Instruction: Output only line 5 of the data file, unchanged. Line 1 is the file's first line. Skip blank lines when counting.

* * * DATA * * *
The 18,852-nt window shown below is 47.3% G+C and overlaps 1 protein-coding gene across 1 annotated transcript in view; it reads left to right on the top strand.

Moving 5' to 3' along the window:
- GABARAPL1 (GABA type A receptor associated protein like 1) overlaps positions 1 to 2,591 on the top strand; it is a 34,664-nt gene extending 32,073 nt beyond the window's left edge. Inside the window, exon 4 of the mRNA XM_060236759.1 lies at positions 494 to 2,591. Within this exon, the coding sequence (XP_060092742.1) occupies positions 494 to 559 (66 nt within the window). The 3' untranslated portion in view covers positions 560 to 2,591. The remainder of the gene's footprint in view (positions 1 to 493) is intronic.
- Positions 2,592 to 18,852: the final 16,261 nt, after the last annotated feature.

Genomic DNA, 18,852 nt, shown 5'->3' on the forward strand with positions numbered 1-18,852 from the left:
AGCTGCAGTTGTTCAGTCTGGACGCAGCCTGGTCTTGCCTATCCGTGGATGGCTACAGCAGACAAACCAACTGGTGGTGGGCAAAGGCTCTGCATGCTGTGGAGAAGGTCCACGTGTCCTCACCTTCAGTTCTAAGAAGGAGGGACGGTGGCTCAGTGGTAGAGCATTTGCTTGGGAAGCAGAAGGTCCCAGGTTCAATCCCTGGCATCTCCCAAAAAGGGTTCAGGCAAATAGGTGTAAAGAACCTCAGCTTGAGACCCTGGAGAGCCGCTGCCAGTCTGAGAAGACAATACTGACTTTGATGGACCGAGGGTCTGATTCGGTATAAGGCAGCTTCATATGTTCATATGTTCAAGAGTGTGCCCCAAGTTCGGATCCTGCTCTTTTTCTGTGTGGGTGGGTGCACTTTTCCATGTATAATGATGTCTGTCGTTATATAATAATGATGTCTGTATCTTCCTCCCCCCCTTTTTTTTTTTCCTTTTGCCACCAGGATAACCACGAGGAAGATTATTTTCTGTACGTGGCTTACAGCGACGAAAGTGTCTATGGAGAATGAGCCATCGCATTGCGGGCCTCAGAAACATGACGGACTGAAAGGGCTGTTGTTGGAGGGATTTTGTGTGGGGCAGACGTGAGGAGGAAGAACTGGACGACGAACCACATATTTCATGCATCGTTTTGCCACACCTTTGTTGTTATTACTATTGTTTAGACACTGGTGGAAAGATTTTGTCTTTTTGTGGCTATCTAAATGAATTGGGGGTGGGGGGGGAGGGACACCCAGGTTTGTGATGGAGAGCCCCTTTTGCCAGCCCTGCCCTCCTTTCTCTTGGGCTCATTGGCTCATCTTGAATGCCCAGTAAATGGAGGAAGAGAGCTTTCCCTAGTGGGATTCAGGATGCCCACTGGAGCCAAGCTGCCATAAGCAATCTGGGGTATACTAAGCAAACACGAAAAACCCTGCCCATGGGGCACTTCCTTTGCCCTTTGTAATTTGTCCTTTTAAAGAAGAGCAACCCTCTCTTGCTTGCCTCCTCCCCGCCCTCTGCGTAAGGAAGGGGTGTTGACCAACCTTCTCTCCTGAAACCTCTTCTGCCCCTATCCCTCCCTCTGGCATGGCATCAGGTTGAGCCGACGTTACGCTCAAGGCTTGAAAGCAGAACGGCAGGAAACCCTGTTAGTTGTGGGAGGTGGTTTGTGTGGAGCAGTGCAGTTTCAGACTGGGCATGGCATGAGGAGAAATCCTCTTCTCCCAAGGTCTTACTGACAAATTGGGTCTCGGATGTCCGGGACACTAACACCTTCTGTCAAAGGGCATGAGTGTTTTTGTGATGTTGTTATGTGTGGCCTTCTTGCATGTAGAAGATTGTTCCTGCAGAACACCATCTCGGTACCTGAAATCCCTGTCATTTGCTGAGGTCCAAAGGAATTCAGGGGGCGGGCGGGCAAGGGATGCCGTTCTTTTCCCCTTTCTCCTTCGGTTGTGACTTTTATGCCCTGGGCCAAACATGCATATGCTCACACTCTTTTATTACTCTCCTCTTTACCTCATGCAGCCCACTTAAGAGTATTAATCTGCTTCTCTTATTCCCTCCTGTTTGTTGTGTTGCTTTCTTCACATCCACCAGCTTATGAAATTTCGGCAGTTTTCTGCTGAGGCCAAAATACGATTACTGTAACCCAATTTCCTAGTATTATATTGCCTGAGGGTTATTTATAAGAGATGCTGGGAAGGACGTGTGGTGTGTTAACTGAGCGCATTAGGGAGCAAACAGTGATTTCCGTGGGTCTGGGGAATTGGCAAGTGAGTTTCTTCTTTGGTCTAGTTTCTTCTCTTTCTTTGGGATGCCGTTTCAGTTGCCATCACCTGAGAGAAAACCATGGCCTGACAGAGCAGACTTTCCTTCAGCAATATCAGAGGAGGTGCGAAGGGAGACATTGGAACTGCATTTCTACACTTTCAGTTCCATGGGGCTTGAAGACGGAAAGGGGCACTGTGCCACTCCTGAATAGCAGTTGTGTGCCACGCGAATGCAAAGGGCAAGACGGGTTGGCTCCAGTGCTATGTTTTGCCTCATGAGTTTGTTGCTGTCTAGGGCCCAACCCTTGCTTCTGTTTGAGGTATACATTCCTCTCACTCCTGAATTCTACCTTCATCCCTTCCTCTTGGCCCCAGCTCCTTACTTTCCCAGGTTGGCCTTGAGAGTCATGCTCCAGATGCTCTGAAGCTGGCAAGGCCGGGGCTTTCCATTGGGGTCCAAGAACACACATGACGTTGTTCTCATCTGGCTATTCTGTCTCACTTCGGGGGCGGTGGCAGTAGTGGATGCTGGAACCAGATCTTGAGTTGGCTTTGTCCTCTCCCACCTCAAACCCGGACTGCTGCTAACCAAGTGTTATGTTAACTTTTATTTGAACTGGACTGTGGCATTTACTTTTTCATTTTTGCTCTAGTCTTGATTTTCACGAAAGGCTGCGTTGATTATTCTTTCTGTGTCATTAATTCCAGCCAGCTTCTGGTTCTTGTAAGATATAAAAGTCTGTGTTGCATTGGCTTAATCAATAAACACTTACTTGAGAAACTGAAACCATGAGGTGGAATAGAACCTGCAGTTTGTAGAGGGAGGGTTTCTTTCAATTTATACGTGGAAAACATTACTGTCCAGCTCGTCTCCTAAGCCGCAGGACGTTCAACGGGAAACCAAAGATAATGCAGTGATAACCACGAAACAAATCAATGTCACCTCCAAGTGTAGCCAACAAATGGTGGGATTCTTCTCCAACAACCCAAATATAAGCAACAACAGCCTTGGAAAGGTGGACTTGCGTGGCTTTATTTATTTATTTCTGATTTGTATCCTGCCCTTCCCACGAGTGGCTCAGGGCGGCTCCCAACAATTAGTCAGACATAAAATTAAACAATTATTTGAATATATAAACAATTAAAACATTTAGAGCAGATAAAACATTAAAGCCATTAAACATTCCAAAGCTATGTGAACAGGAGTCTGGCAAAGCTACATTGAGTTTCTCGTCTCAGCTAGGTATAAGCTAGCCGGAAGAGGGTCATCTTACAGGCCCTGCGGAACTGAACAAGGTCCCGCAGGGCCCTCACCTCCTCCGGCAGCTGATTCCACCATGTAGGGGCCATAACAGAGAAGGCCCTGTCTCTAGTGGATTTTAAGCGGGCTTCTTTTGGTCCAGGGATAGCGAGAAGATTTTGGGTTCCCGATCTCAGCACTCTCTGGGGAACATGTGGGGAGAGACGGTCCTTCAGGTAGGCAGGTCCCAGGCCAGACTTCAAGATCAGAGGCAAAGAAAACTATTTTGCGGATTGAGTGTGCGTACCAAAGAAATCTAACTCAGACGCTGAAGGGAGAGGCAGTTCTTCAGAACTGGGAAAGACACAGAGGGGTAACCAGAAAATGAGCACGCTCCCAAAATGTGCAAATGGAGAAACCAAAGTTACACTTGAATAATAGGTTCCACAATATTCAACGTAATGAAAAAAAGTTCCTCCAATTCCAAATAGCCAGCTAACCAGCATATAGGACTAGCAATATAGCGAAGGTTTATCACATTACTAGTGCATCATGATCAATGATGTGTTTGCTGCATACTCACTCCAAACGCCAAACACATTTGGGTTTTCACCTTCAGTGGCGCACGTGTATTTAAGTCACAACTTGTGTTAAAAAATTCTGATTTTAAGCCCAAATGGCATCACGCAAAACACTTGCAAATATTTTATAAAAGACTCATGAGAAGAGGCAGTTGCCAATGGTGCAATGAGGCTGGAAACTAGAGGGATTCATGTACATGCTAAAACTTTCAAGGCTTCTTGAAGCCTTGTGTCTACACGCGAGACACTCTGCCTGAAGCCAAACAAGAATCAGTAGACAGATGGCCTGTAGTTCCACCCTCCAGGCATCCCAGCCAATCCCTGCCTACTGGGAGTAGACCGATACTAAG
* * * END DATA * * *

Genomic DNA, 18,852 nt, shown 5'->3' on the forward strand with positions numbered 1-18,852 from the left: